The output of the Figure 9 oscillator was further attenuated -19 dB for analysis in a spectrum analyzer. The -19 dB was chosen as this 50 ohm pad uses near standard resistor values and would well ensure a very safe signal level for the spectrum analyzer. The pad is shown in the Figure 14 schematic. The second harmonic (2F) is down about 20 dB from the fundamental. Each horizontal division is 5 MHz and each vertical division is 10 dB. Compared to other more conventional oscillators that were checked in the spectrum analyzer, this oscillator has low harmonic content.

A N=5 or 5 element Chebyshev low-pass filter was placed after the Figure 9 oscillator and connected to the spectrum analyzer to see what happens. The 3 dB down frequency of this low-pass filter was 6.53 MHz. The second harmonic is now ~42 dB down. There are no measureable harmonics after 2F. It is really cool to "see" what a filter does to a signal.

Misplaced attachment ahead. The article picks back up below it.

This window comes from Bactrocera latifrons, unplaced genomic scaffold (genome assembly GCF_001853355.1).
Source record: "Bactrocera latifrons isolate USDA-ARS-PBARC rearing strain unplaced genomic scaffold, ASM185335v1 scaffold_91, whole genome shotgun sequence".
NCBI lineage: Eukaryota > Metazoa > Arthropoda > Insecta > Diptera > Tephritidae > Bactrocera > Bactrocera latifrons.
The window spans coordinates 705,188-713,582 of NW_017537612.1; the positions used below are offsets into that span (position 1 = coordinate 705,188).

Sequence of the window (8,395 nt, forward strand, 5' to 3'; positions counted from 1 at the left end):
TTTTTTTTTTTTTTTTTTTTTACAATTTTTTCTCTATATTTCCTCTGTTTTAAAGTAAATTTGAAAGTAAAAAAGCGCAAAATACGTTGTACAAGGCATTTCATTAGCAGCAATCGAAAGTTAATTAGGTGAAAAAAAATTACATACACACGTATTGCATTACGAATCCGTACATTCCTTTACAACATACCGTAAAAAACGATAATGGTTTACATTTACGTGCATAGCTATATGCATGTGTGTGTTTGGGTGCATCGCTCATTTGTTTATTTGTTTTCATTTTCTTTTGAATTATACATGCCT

The schematic of the -19 dB attenuator pad and the low-pass filter is shown. To measure the output, the 10X probe was disconnected. The circuit was connected to the oscilloscope via 50 ohm coaxial cable and the scope input was terminated with 2 paralleled 100 ohm resistors. The 50 ohm scope termination technique will be discussed in a future web page addition. The RMS voltage values were inputted into Applet J on the QRP Tools page to calculate the output power. The RMS output was 0.131 volts which calculated to an output power of -24.6 dBm.